Goldman's Blankfein under fire at financial crisis inquiry hearing
For those who wondered how aggressive members of the Financial Crisis Inquiry Commission would be in questioning Wall Street executives at the panel's first hearing today, chairman Phil Angelides quickly left no doubt.
After starting the hearing by vowing that "we’re after the truth, the hard facts," the former California state treasurer and 2006 Democratic gubernatorial nominee listened to the testimony of the four executives. Then he fired tough questions at Goldman Sachs Chief Executive Lloyd Blankfein. Blankfein hardly blinked in defending his company.
Angelides questioned Goldman's practice of selling securities containing subprime mortgages and then shorting those investments to hedge the firm's risk.
Blankfein defended the practice, saying it was the role of a "market maker" even as he said, "We regret the consequence that people may have lost money.
Blankfein said Goldman needed to manage its risk. But Angelides said the practice was inappropriate.
"I’m going to be blunt. ... It sounds to me a little bit like selling a car with faulty brakes and then buying an insurance policy on the buyer of those cars," Angelides said.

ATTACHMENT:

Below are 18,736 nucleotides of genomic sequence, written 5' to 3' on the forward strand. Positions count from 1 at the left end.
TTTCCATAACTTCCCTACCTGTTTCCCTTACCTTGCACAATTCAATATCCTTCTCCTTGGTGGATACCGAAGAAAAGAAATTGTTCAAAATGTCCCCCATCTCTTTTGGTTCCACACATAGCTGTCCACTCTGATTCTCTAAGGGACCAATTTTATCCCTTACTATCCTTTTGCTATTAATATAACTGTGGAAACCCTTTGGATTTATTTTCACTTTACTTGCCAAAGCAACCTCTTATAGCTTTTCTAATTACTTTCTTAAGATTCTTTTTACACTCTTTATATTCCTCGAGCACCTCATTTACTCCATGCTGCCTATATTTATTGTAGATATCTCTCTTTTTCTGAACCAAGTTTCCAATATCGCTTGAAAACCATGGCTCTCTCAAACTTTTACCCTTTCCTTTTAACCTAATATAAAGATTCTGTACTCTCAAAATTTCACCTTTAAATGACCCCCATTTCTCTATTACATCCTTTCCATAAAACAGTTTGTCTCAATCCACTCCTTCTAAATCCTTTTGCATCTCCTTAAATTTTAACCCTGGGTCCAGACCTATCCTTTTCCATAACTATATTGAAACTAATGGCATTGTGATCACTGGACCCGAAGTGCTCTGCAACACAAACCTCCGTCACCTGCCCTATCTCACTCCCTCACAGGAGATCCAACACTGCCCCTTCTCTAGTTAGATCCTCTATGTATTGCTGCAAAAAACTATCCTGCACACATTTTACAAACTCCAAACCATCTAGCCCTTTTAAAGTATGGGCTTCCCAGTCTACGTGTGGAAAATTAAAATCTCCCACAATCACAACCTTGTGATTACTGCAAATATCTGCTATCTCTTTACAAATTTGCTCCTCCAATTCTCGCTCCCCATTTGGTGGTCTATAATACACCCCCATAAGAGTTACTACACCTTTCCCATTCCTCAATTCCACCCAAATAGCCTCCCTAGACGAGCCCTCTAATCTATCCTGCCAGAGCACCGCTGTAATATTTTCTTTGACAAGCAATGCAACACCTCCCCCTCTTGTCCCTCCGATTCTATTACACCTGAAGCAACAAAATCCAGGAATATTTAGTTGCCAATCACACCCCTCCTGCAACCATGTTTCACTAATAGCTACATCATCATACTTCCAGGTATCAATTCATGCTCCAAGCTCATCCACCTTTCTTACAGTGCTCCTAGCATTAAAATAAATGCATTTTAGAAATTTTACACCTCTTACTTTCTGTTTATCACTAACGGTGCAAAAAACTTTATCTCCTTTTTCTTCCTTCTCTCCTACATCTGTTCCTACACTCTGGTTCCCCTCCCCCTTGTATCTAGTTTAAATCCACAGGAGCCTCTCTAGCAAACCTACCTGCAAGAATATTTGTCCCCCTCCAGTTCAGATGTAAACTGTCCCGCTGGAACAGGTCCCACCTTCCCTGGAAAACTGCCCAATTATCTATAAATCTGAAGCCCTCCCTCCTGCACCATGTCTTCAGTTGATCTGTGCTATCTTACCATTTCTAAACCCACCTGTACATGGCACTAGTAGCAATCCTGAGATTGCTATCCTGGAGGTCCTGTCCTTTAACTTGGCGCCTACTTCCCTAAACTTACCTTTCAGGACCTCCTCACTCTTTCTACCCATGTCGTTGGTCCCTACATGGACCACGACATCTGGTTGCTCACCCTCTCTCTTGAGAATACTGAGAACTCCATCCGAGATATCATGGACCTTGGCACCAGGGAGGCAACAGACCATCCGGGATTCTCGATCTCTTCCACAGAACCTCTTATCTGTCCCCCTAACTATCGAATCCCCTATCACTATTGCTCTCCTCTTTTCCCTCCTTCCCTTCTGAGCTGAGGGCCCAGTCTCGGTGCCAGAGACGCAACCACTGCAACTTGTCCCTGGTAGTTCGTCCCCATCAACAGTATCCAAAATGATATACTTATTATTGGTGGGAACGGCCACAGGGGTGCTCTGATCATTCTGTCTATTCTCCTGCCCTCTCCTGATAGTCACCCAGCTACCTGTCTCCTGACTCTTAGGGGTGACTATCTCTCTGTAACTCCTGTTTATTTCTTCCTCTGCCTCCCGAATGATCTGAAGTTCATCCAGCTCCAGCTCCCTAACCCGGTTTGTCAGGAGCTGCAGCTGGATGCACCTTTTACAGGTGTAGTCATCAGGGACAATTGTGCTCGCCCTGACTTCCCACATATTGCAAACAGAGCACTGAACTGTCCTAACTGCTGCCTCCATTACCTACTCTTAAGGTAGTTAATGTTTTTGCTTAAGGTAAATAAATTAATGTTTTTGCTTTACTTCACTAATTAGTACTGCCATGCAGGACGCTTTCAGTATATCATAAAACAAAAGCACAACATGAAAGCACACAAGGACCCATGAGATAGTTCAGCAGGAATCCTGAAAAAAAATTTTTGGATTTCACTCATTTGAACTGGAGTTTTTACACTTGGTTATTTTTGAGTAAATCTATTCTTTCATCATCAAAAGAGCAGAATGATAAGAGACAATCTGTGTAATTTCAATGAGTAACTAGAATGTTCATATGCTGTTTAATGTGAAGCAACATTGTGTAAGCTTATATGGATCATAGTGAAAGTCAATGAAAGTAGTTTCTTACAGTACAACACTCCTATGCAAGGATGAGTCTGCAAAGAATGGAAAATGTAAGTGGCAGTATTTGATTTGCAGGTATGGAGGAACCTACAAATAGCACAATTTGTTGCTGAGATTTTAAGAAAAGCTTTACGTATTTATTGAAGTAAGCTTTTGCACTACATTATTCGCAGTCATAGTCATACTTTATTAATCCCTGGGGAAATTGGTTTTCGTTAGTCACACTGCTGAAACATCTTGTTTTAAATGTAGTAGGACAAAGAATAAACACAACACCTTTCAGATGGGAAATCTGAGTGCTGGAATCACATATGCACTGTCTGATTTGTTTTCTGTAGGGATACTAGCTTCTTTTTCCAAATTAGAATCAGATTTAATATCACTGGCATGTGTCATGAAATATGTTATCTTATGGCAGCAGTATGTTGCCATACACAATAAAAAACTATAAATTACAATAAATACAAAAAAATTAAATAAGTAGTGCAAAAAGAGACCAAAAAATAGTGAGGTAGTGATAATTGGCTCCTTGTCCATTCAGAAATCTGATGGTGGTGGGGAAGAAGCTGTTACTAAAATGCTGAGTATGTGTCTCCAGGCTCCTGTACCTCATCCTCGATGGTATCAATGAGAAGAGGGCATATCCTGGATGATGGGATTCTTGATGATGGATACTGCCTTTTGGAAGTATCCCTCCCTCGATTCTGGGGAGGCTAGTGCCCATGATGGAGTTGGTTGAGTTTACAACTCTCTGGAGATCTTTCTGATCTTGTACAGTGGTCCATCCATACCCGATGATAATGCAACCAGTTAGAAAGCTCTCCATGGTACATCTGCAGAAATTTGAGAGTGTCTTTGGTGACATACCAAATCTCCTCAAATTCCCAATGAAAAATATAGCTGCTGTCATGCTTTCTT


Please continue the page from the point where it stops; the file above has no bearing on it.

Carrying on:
The two continued to spar for a few more minutes. Blankfein said it was difficult to assess risk after a major crisis. He noted that the assessment of the risk of a hurricane was greater after a season in which four major hurricanes hit the East Coast.
"Acts of God are exempt," Angelides shot back. "These were acts of men and women."
But Blankfein said the crisis has had an effect and, in retrospect, his firm should have done some things differently.
"Clearly, we are much less leveraged now, consequently I wish we were much less leveraged then," Blankfein said. "f you’re asking me would I do something different then knowing what I know now … how could you not? Of course."
-- Jim Puzzanghera
Photo: Goldman CEO Lloyd Blankfein. Credit: Pablo Martinez Monsivais / Associated Press